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Amid the continuing pandemic news and protests against systemic racism in our society, another piece of news has come to the fore: Some of the biggest tech companies announced they would ban law enforcement from using their facial recognition technology. Amazon, IBM, and Microsoft made the move as protesters around the country call for an end to racial profiling and police brutality.
Since its inception, facial recognition technology has been met with equal doses of skepticism and controversy. One company scraped billions of photos from social media without the public’s knowledge, building a near-universal facial recognition application and inciting cries of infringement on constitutional freedom and exacerbation of racial biases.
Typically, facial recognition technology captures, analyzes, and stores facial scans to identify the actual identity of a person. It then compares the information gleaned from the scan with a database of known faces to find a match. While the social aspects of unchecked facial recognition are concerning, the security (or lack thereof) mechanisms to keep hackers out of the servers that house the databases as well as the growing number of inaccurate matches (disproportionately impacting minority populations) are just as troubling.
These are very real issues that merit debate in industry, government, and community settings so we can figure out ways to use this type of technology without violating human rights. But the proverbial baby that shouldn’t get thrown out with the bathwater is a related, but fundamentally different technology: facial authentication.
Before we go deeper, it’s important to note that there are two approaches to facial — or any biometric — authentication: “match on server” and “match on device.” The former approach shares some of the risky aspects of facial recognition technology because it stores the details of one’s most personal features–your face or your fingerprint–on a server, which is inherently insecure. There are some well-publicized examples of biometric databases being hacked, which is why so many companies are committing to only do on-device biometrics.
Using “match on device” authentication, the facial scan compares the current face with that of the one already stored on the device; It never searches the cloud for a match or leaves the device at all. The scan simply confirms the person requesting access to, say, a laptop, a smartphone, or a particular website is who they claim to be. This approach uses a one-to-one comparison and specifically allows a user to access to a machine, a website, or an application instead of taking on the risk and challenge of using a password.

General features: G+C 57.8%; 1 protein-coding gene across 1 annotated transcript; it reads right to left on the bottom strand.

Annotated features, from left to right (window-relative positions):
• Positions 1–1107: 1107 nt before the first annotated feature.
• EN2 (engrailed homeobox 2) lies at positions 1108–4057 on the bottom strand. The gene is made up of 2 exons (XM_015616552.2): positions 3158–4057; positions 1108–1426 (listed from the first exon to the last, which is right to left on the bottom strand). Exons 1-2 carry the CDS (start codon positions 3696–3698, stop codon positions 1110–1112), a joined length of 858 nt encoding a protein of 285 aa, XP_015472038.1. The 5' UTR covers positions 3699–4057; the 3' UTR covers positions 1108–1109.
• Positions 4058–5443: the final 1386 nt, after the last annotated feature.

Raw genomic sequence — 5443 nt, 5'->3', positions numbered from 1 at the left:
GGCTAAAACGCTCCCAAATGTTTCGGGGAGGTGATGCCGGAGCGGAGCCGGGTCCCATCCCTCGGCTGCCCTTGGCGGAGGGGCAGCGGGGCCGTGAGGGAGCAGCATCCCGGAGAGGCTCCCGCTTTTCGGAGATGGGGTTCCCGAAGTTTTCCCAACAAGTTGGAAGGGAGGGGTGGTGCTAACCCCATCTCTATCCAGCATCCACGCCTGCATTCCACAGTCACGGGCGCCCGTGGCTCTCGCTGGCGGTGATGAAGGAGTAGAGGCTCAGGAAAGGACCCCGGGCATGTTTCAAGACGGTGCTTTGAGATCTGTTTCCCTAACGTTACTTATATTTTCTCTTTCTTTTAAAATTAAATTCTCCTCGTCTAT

Apple’s FaceID, which is arguably the most well-known of facial authentication applications, encrypts the data on a chip on the user’s device—as do Google Android biometrics and Windows 10 PCs that leverage cameras (or fingerprint scanners) for Windows Hello. This means that, even if these devices are stolen or lost, the biometric scan remains secure from bad actors.
A common thread across these devices is that they all have support for industry-backed FIDO standards that leading service providers have developed in collaboration with leading technology vendors, and will be leveraging to provide simpler and safer login experiences instead of depending on passwords, which are susceptible to theft or hacking.
All of this is to say that facial authentication is not only different than facial recognition, but it’s also the easiest and most secure method to log into your device—and soon to log into web sites as well.
This article was originally published by Andrew Shikiar on TechTalks, a publication that examines trends in technology, how they affect the way we live and do business, and the problems they solve. But we also discuss the evil side of technology, the darker implications of new tech and what we need to look out for. You can read the original article here.
Published September 7, 2020 — 11:41 UTC